Biodegradable plastic sounds like a wonderful idea when you first hear about it. Most plastics are notorious for how long they stick around and how hard it is to break them down naturally, so to think that all those bits of plastics that end up scattered to the four winds could just melt away harmlessly sounds almost too good to be true. And well, once you read the fine print, it kind of is...
A new report by the United Nations looks at these so-called biodegradable plastics and their impact on oceans, and compared to the theory, reality is a lot less rosy. The biodegradable plastics rarely actually degrade because they require long-term exposure to high-temperatures (around 122F, or 50C), like those found in large municipal composters, to actually break-down. Those conditions are not found very often in nature, and especially not in the oceans.
To add insult to injury, once those biodegradable plastics are in the oceans, the water reduces UV and oxygen exposure, so they degrade even slower than they would otherwise... Basically, biodegradable label or not, those plastics will be there for a very long time. And even when they do break down, after years, the small pieces still pose a threat and just add to the existing microplastics problem that we've written about in the past.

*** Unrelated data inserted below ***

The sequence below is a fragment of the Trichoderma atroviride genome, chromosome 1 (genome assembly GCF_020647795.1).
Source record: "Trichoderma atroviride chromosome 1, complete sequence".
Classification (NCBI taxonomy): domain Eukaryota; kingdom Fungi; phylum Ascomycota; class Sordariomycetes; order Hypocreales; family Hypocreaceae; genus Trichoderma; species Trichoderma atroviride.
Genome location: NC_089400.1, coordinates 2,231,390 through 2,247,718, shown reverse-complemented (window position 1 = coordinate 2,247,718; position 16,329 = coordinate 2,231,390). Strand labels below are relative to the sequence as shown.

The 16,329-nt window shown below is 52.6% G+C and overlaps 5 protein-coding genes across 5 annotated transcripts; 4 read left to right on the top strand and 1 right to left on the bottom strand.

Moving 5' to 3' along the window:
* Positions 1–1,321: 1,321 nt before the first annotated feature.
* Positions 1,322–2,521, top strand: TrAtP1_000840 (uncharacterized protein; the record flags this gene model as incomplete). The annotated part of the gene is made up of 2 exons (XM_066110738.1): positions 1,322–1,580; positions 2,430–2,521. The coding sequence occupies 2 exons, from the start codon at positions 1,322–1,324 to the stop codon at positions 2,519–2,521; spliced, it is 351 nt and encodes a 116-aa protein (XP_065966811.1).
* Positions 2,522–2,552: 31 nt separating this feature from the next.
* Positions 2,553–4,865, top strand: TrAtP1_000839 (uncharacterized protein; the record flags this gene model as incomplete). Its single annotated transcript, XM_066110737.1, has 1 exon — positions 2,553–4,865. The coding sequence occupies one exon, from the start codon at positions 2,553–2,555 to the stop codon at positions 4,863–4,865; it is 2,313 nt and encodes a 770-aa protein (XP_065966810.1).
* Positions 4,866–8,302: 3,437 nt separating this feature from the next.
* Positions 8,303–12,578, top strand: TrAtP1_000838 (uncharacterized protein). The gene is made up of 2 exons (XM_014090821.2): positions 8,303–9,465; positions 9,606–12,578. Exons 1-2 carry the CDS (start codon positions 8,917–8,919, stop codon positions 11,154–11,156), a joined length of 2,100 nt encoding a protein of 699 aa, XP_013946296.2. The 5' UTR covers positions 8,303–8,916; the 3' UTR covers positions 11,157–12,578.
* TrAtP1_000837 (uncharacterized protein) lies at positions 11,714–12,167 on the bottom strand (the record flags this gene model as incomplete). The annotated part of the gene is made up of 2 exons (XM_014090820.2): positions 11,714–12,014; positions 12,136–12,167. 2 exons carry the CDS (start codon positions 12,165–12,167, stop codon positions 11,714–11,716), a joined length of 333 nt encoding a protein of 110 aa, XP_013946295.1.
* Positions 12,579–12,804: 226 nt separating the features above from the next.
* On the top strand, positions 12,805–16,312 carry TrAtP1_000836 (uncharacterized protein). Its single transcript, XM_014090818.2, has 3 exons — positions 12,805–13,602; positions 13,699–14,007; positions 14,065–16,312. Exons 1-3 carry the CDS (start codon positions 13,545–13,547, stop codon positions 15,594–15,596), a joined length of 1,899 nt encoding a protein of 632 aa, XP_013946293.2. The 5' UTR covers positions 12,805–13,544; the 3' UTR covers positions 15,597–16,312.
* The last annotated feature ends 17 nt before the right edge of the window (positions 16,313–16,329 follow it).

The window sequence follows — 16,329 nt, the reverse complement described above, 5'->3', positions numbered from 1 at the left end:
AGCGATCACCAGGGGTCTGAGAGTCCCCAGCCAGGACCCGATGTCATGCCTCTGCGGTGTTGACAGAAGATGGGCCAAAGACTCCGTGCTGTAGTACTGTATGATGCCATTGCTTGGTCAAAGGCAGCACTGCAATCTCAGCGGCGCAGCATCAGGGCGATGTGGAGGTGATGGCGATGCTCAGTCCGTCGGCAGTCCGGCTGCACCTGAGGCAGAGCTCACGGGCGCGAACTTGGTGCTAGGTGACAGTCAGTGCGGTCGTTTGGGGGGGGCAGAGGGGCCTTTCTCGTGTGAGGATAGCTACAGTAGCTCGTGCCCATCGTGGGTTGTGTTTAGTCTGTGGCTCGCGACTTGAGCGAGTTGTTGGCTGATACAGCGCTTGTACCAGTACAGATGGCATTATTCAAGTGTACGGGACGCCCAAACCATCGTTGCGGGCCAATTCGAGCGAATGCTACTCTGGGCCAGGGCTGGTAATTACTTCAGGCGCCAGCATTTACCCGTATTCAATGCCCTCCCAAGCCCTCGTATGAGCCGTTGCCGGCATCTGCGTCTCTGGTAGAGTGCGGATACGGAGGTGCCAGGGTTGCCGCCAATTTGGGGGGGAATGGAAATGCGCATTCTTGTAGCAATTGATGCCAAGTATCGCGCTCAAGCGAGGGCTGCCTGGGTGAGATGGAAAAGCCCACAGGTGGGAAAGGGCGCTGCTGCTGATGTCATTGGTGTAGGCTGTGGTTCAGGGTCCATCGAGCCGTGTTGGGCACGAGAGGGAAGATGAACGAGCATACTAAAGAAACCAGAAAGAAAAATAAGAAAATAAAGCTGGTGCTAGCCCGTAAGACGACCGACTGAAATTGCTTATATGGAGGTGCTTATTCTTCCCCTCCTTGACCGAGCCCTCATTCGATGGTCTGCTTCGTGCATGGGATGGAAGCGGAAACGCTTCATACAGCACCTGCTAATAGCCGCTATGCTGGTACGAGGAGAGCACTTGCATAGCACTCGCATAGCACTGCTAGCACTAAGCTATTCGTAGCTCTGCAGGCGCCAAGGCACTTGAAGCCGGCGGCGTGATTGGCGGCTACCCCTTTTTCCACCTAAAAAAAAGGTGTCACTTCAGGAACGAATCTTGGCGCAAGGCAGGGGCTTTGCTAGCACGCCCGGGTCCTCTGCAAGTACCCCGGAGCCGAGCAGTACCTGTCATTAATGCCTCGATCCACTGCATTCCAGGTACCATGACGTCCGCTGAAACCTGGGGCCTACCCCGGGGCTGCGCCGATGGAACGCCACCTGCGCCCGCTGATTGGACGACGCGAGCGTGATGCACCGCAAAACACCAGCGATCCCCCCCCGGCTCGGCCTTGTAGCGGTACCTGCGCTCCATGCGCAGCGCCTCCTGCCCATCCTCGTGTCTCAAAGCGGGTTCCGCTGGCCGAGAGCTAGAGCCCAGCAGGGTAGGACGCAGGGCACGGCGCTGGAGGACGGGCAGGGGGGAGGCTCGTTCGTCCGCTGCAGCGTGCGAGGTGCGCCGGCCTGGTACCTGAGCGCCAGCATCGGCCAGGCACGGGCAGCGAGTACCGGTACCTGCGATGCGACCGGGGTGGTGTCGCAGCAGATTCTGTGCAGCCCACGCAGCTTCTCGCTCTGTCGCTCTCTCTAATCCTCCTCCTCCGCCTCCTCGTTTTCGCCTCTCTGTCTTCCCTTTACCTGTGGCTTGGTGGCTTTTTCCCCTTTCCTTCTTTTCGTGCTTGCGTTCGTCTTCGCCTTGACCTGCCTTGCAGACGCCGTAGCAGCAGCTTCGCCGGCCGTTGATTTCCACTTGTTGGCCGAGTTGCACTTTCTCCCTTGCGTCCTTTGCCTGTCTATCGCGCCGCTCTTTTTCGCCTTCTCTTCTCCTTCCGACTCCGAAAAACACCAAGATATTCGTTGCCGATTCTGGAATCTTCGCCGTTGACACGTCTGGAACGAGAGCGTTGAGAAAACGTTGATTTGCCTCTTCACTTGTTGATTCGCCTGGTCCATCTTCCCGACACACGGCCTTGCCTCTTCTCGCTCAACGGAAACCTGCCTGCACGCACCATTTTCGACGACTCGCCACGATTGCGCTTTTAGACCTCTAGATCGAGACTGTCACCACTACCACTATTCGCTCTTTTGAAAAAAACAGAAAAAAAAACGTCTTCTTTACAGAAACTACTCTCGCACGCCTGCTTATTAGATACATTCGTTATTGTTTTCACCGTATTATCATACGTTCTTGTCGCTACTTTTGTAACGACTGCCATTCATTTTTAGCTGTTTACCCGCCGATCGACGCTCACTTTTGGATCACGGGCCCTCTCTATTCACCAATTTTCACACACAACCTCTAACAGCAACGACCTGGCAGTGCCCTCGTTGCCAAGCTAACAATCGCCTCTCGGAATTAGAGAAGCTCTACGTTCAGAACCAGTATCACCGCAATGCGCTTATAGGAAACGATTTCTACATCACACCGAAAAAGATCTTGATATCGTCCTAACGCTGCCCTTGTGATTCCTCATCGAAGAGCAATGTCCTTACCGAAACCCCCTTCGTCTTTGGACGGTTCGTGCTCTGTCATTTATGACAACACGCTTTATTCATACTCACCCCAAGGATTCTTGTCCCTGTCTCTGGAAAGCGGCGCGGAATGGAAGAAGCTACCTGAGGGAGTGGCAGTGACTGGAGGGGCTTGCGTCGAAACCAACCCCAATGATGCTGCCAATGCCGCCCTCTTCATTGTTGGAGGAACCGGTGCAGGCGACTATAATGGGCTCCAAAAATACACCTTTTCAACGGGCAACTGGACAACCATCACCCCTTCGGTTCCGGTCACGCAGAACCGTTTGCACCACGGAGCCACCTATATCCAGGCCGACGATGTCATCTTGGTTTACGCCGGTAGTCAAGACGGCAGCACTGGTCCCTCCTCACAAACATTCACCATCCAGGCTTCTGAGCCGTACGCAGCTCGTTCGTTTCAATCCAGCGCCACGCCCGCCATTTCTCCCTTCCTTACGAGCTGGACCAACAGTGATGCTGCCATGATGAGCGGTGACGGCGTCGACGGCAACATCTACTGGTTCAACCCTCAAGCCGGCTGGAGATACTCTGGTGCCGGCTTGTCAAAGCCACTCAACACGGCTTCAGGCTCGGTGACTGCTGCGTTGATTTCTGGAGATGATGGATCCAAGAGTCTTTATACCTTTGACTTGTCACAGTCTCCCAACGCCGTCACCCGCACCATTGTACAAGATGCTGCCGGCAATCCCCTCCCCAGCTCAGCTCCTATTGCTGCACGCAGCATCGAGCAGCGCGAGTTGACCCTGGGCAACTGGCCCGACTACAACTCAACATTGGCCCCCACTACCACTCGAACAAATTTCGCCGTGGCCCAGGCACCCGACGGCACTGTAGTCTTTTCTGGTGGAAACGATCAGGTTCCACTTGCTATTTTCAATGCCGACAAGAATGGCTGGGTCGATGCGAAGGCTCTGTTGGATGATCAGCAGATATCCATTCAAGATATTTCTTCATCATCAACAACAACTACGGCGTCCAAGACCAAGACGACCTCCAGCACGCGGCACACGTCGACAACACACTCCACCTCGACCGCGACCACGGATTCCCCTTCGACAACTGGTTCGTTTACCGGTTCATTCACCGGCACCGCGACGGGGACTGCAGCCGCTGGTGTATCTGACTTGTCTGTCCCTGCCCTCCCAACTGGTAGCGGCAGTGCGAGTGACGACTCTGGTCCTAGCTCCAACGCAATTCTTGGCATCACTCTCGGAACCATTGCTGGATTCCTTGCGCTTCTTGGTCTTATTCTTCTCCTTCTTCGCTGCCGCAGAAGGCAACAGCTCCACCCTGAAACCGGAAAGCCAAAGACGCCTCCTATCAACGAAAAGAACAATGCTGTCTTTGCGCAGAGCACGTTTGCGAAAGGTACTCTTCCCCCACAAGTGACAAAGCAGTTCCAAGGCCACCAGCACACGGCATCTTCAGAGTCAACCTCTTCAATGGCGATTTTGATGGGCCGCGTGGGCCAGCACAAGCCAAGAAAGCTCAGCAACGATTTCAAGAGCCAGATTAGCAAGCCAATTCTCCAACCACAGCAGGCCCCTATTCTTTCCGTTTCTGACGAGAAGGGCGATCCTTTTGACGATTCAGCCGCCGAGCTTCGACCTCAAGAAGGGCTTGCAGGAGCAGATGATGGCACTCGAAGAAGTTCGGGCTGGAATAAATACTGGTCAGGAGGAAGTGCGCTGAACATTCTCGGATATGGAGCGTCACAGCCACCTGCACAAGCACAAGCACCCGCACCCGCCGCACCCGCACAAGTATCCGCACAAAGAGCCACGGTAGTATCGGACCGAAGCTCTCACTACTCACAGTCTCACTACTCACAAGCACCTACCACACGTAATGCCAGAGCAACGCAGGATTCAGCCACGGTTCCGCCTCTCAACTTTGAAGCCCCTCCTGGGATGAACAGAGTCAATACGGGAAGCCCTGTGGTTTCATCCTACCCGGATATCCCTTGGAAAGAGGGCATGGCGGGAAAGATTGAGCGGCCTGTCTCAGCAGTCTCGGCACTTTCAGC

On top of all this, biodegradable plastics are less recyclable than regular plastics, and they can contaminate the feed of recycling plants:
"If you're recycling plastic you don't want to have anything to do with biodegradable plastics," says Peter Kershaw, one of the authors of the UNEP study. "Because if you mix biodegradable with standard plastics you can compromise the properties of the original plastic."
So unless we can somehow make biodegradable plastics that actually degrade under regular conditions fairly rapidly without causing problems, and that can also be easily recycled, or at least kept out of recycling plants, maybe these aren't the best idea. It might make people feel good when they see the label, but if they don't work as intended, then it's just greenwashing.